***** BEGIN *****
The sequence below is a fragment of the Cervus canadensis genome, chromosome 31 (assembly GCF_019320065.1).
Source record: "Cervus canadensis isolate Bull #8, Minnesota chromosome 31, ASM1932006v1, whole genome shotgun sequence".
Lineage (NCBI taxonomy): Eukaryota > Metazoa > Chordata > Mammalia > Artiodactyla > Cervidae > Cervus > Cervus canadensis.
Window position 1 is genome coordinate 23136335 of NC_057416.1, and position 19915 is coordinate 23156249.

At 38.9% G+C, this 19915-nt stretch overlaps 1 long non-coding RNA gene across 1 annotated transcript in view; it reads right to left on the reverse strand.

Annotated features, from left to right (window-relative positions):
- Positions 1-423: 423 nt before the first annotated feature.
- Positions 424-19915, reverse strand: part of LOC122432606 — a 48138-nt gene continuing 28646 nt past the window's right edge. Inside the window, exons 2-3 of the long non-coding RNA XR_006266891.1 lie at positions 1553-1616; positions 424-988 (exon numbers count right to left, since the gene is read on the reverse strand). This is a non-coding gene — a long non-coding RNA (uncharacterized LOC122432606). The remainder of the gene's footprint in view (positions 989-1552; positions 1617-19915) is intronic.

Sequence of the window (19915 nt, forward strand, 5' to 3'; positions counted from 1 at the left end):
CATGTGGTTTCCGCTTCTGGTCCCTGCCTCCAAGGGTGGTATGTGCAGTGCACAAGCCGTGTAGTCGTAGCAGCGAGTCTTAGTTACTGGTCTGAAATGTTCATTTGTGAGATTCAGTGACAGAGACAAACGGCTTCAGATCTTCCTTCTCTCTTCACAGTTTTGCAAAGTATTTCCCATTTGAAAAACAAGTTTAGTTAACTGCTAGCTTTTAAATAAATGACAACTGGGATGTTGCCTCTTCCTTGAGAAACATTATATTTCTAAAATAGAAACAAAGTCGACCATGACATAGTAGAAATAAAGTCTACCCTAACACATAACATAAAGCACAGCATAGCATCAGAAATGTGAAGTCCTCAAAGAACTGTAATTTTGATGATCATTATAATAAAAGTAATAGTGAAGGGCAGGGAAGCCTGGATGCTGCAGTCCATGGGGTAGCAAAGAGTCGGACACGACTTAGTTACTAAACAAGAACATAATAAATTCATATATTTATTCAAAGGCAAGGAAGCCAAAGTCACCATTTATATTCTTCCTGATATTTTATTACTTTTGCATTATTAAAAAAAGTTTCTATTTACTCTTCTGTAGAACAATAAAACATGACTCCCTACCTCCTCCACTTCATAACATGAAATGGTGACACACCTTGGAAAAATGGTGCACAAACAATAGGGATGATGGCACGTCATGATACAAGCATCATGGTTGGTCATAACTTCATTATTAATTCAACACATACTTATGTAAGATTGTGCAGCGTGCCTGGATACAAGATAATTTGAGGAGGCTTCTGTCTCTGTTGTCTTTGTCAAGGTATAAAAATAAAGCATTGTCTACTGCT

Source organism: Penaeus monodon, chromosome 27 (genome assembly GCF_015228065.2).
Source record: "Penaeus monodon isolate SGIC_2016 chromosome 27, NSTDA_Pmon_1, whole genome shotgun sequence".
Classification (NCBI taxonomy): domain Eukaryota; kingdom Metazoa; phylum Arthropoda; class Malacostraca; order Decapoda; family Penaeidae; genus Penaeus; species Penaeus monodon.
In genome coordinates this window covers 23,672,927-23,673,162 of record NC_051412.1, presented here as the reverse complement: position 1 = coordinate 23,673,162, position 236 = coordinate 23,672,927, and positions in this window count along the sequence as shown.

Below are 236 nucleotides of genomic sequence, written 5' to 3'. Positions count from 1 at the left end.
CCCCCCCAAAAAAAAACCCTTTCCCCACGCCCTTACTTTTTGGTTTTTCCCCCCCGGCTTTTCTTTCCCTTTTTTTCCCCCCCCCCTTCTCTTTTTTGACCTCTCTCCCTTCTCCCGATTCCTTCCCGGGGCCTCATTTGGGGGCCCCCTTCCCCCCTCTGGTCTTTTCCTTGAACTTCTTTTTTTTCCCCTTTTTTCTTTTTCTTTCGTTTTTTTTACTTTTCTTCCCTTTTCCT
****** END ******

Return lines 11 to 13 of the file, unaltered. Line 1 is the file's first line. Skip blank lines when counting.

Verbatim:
Source organism: Penaeus monodon, chromosome 27 (genome assembly GCF_015228065.2).
Source record: "Penaeus monodon isolate SGIC_2016 chromosome 27, NSTDA_Pmon_1, whole genome shotgun sequence".
Classification (NCBI taxonomy): domain Eukaryota; kingdom Metazoa; phylum Arthropoda; class Malacostraca; order Decapoda; family Penaeidae; genus Penaeus; species Penaeus monodon.